Gjelina Butterscotch Pots de Creme

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Should you ever find yourself in Los Angeles with a couple hours on your hands, head straight for Gjelina. This restaurant is popular with celebrities and locals alike, and is nestled on the uber hip Abbot Kinney Boulevard. It is probably my favorite sit-down restaurant in LA and when I lived in the city I tried to find every excuse imaginable to go--birthdays, holidays, treat yoself days... Everything on the menu is superb, but make sure you save room for dessert because one of the most talked-about items on the menu is their butterscotch pots de creme. Smooth, rich, salty, and cool, these chilled little desserts are served in a teacup with a dollop of creme fraiche and a sprinkle of salt. When the LA Times published the recipe a few years ago, I knew I had to try it (though I'll be honest, when I saw how many egg yolks they use, it took me a while to get the courage to go through with it....that's a lot of egg yolks!). If you are in the mood for an indulgent dessert or something to wow guests with these pots de creme will do the trick. Noah doesn't even like butterscotch and even he was a fan!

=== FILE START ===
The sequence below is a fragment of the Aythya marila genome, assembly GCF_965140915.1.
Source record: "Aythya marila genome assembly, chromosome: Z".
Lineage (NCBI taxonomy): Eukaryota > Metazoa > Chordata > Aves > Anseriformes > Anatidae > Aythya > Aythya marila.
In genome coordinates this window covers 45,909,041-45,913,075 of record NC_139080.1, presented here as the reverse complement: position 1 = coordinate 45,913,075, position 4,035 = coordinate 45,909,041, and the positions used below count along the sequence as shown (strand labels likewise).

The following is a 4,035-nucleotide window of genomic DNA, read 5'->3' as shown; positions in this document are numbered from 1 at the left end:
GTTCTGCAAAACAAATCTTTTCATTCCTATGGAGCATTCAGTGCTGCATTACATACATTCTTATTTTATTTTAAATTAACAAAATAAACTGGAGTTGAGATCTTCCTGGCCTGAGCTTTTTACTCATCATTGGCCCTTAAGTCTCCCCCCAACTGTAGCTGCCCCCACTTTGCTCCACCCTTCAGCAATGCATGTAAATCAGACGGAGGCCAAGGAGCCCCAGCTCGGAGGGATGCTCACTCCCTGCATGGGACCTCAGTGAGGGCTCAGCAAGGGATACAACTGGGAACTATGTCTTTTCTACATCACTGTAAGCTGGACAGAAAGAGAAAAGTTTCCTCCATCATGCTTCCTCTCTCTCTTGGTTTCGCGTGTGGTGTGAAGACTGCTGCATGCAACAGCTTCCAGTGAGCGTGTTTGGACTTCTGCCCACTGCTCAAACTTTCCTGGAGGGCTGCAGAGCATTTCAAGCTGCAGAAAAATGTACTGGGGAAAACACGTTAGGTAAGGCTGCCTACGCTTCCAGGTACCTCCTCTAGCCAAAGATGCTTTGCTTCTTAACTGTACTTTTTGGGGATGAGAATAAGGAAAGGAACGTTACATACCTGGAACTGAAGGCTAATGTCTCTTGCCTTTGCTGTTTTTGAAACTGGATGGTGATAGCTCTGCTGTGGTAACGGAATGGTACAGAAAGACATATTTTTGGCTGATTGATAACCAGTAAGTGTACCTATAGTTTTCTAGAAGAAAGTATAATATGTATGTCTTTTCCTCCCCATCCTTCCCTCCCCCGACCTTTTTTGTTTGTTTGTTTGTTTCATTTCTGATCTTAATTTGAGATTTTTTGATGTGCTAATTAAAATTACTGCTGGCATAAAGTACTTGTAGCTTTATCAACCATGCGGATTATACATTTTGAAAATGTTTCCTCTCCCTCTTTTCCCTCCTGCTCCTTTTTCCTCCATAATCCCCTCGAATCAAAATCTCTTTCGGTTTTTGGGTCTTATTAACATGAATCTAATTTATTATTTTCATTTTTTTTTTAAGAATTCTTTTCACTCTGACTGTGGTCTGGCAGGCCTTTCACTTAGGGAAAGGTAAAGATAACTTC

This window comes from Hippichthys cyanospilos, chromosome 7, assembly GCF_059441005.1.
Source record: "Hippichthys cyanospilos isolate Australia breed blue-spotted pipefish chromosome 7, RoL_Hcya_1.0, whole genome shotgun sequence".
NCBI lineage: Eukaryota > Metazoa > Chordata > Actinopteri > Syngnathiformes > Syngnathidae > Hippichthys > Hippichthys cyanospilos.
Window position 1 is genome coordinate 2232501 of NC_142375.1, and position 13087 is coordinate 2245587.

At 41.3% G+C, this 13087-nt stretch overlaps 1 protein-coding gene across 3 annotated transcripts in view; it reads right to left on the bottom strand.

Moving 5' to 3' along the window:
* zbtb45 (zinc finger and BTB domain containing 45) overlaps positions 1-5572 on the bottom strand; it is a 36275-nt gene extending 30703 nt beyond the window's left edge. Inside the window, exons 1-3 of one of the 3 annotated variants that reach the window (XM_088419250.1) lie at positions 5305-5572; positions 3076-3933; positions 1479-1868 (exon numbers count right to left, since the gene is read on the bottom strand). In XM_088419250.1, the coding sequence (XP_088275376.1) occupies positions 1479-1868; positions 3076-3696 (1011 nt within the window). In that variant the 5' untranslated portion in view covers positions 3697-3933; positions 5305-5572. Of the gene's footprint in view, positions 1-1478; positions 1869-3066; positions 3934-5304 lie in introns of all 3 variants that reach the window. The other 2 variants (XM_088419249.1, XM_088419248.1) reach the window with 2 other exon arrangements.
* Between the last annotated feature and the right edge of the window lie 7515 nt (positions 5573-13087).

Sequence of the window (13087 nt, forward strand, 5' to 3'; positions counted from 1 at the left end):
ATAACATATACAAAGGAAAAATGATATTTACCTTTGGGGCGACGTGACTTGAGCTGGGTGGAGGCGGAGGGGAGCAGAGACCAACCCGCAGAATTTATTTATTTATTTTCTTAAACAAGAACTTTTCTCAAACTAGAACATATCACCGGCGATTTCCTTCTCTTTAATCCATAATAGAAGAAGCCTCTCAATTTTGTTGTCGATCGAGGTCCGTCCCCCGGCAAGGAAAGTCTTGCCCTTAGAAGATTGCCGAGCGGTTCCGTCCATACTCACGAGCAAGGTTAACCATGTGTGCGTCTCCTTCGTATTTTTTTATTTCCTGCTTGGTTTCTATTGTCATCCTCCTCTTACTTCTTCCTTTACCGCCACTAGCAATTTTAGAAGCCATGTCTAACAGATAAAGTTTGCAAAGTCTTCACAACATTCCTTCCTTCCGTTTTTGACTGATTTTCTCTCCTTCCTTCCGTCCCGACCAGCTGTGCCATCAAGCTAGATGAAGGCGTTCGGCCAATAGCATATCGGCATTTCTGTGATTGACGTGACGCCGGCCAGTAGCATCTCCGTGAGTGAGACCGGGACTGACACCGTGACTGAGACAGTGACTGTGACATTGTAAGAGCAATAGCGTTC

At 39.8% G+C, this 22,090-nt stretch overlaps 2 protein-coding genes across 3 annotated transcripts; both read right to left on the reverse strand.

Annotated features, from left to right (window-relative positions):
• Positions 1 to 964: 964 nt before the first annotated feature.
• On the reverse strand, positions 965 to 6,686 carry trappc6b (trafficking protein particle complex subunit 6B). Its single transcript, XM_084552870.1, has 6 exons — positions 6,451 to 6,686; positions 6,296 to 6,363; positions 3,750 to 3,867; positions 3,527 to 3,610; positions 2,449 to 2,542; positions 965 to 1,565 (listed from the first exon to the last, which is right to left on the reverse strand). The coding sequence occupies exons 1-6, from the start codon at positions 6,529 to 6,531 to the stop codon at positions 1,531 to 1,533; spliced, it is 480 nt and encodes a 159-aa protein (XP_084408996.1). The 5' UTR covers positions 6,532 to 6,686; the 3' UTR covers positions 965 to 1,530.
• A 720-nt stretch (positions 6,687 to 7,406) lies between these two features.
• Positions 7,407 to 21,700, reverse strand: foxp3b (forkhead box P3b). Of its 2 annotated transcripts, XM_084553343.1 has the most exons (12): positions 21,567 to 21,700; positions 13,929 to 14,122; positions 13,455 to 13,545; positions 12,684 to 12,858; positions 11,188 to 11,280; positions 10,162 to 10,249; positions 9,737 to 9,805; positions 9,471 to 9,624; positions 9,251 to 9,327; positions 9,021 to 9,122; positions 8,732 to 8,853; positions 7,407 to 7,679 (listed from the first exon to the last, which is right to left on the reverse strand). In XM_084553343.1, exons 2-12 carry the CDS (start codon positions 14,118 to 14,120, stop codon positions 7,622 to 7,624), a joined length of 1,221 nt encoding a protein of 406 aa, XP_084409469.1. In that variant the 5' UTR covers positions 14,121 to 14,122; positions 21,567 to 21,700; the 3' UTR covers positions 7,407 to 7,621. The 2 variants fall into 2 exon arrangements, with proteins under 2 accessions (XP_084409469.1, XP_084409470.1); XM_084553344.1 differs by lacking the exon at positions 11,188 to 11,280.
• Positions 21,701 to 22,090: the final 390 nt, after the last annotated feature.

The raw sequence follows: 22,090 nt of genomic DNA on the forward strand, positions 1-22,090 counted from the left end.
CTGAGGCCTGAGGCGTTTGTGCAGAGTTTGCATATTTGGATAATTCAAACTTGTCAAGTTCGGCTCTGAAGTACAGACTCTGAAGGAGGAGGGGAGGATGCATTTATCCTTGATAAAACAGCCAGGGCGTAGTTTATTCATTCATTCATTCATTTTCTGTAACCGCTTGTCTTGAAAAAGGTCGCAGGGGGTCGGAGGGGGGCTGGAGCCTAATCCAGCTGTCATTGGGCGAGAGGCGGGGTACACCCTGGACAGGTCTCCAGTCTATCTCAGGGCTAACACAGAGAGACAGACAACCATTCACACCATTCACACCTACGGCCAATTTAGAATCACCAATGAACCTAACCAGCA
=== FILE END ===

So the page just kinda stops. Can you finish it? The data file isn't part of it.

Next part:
Pots de creme (makes 8-10)

  • 9 egg yolks, at room temperature
  • 1 1/4 cups packed dark brown sugar
  • 6 tablespoons unsalted butter
  • 3 1/2 cups heavy cream
  • 1 teaspoon kosher salt
  • 1/2 vanilla bean, split lengthwise

caramel sauce

  • 1/8th cup (30 ml) water
  • 1/2 cup (100 grams) granulated sugar
  • 1/3 cup (80 ml) heavy whipping cream
  • 1.5 tablespoons unsalted butter
  • 1 teaspoon vanilla
  • 1/2 teaspoon salt 

buttermilk creme fraiche 

  • 1 tablespoon buttermilk
  • 1 cup heavy whipping cream 
  • maldon salt for sprinkling 

Instructions:

Preheat oven to 300 degrees F. Start by separating egg yolks into a separate bowl and gently whisk to combine. Set aside.